Improved patient care is at the heart of a project designed to train cancer health professionals to provide cancer education to their peers. Funded by Health Canada, with Cancer Care Nova Scotia as the project lead, Partners for Interprofessional Cancer Education has trained one health professional from South Shore Health as a facilitator. The training provides expertise in interprofessional learning – a greater appreciation of each others’ values, knowledge and abilities; collaborative, patient-centred practice and cultural sensitivity and safety for First Nations communities. This facilitator will educate health professionals in their district. Together with 37 other facilitators from across Nova Scotia and Prince Edward Island, they will reach more than 1,100 community-based health professionals over the next year. “Canada’s government commends Cancer Care Nova Scotia and itspartners for their leadership in this project. By April 2008, more than 1,000 Nova Scotian health professionals will be better trained to help cancer patients,” said Tony Clement, federal Minister of Health. “The introduction of interprofessional education across Nova Scotia will benefit not only the patients who will receive unprecedented treatment and support, but also the teams of professionals who work in cancer care.” “With the expertise and commitment of districts, and the strength of our other partners, we are extending the value and reach of Cancer Care Nova Scotia’s original interprofessional education program, the interprofessional core curriculum,” said Theresa Marie Underhill, chief operating officer, Cancer Care Nova Scotia. “Through this project, we are enhancing it, extending the training of health professionals and providing the necessary supports for them to deliver the interprofessional core curriculum to others.” “Health-care providers are excited about the opportunity to broaden and enhance their knowledge, skills and understanding through this initiative. We are pleased to be working with our partners to provide education that will positively impact the lives of hundreds of cancer patients in our District,” said South Shore Health’s CEO Kevin McNamara. Health professionals with an expertise in cancer or palliative care were recruited to participate in the training. Medical and radiation oncologists, palliative care physicians and nurses, social workers, pharmacists, nursing students from St. Francis Xavier University and First Nations representatives working in health were among those trained. “Cancer Care Nova Scotia and its partners have produced an extraordinary education resource,” said Dr. David Abriel, physician on South Shore Health’s palliative care team, who was recently trained as an interprofessional facilitator. “In addition, the recent workshops have provided training not only in the presentation of content, but also in facilitating healthprofessionals who are establishing a new patient-centred and morecollaborative model of care.” The Registered Nurses Professional Development Centre, in collaboration with other partners, implemented the first phase of the project, the development of the facilitator training program. First Nations consultants worked with the Registered Nurses Professional Development Centre to ensure cultural safety and sensitivity was woven throughout the training program. The centre also revised the case studies included in Cancer Care Nova Scotia’s interprofessional core curriculum, which facilitators will be delivering. Beginning in April, facilitators will deliver the core curriculumprogram to community based health professionals in Nova Scotia and P.E.I. The curriculum has 10 modules including, pain and symptom management, treatment and side effects. By April 2008, 1,100 health professionals will have a better knowledge in these areas as well as an improved understanding and appreciation of the expertise of their team members and the community resources available to patients and families. The curriculum will also be included in the undergraduate nursing program at St. Francis Xavier University. As part of the project, Cancer Care Nova Scotia will help facilitators develop a community of practice to build interprofessional knowledge and expertise through better interaction. An evaluation, led by Dalhousie Continuing Medical Education, for both facilitators and participants will cover both intended and self reported changes in practice. Possible ways for evaluating the project from the patient perspective are also being discussed. In addition to Cancer Care Nova Scotia, Partners for Interprofessional Cancer Education includes: district health authorities, the IWK Health Centre, the Registered Nurses Professional Development Centre, Dalhousie University Continuing Medical Education, Dalhousie University College of Pharmacy, Division of Continuing Pharmacy Education, the Union of NovaScotia Indians, the Confederacy of Mainland Mi’kmaq, St. Francis Xavier School of Nursing, Seniors’ Secretariat and Prince Edward Island Department of Health. Cancer Care Nova Scotia is a program of the Department of Health,created to reduce the burden of cancer on individuals, families, and the health care system through prevention, screening, education and research.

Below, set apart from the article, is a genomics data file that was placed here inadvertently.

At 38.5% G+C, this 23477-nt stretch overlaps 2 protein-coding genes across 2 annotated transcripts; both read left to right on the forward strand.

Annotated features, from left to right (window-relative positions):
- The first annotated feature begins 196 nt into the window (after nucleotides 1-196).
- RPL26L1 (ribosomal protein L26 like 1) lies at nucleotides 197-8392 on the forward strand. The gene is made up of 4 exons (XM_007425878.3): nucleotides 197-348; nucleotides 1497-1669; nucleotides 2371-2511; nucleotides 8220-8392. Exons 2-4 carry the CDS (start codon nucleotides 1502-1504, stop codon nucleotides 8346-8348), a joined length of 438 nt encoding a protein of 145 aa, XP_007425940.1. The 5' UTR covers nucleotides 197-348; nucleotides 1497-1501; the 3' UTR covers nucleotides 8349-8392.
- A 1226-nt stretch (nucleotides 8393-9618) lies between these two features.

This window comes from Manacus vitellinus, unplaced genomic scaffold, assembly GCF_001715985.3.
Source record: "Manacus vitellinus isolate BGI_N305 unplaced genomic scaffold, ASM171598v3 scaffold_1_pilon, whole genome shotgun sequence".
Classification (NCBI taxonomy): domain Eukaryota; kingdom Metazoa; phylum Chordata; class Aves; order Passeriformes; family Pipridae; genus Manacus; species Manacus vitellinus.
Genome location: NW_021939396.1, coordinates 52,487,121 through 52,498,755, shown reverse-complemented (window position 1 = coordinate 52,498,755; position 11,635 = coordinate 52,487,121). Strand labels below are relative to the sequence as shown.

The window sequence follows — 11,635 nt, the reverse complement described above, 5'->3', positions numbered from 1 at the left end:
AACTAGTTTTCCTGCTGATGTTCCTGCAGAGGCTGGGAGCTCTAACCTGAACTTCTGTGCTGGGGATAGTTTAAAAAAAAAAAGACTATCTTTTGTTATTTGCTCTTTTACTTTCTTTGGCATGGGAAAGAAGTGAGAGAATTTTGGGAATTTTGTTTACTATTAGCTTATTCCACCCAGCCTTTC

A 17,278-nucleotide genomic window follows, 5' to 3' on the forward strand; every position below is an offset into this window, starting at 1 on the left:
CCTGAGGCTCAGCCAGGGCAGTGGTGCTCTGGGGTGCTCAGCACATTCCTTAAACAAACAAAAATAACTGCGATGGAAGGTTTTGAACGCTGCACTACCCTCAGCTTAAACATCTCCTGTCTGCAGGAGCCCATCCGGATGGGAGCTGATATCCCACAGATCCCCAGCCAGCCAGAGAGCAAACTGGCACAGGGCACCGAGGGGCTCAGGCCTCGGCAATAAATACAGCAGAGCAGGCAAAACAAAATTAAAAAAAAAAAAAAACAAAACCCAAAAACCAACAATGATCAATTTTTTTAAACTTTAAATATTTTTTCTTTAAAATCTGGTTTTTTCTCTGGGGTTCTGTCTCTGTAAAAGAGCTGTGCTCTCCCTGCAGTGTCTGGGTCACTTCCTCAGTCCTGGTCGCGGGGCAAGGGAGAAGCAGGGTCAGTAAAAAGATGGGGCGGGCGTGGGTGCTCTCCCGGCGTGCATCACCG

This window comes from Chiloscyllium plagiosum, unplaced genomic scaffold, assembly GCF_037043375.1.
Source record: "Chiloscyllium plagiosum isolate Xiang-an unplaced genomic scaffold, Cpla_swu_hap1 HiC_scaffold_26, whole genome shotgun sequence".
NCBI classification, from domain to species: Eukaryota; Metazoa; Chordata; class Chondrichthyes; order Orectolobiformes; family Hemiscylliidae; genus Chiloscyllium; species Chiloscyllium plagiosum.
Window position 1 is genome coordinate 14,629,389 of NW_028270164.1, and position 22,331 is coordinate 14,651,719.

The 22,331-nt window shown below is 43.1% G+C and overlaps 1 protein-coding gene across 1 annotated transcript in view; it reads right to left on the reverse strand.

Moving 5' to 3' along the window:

However, Sampanthan added that the TNA had good reasons for not attending the “Ezhuga Tamizh” rally. (Colombo Gazette) Senathirajah said that Wigneswaran, having been a Supreme Court judge, would not have made a charge of this nature in writing and publicized it, without grounds. The matter deserves to be investigated by the police. However, the Leader of the House and UNP MP, Lakshman Kiriella, said that the matter should not be raised in the House because Wigneswaran had said that he had been misinterpreted and had clarified his position.TNA Chief and Leader of the Opposition R.Sampanthan said that a careful reading of Wigneswaran’s speech at the “Ezhuga Thamizh”(Tamils Arise) rally showed that he had not said anything that the TNA has not been saying. In fact the TNA has been urging the powers-that-be in Colombo to attend to these issues expeditiously.Sampanthan further said that Wigneswaran had clarified his stand ,correcting the misrepresentations in the South. However it is not clear yet, if Sampanthan has take up the matter with the President. He had told DailyFT that the matter is under consideration. Wigneswaran had made the charge in a written speech which was read out at a book release function in Jaffna on October 2.Earlier, Wigneswaran’s recent controversial utterances were raised in parliament by the pro-Mahinda Rajapaksa Joint Opposition group. Dinesh Gunawardene said that by demanding the stoppage of construction of Buddhist temples and settlement of Sinhalese in the Tamil-majority North, Wigneswaran had violated rights enshrined in the constitution. Wimal Weerawansa demanded that the TNA is culpable because Wigneswaran was elected as a TNA candidate. The Tamil National Alliance (TNA) may ask President Maithripala Sirisena to order a police investigation into Northern Province Chief Minister C.V.Wigneswaran’s contention that a plot is being hatched in South Sri Lanka to kill him and blame the LTTE for it, the New Indian Express reported.TNA’s General Secretary Mavai Senathirajah told Express on Wednesday that he has asked party chief R.Sampanthan to take the matter up with the President, and seek enhanced police protection for Wigneswaran.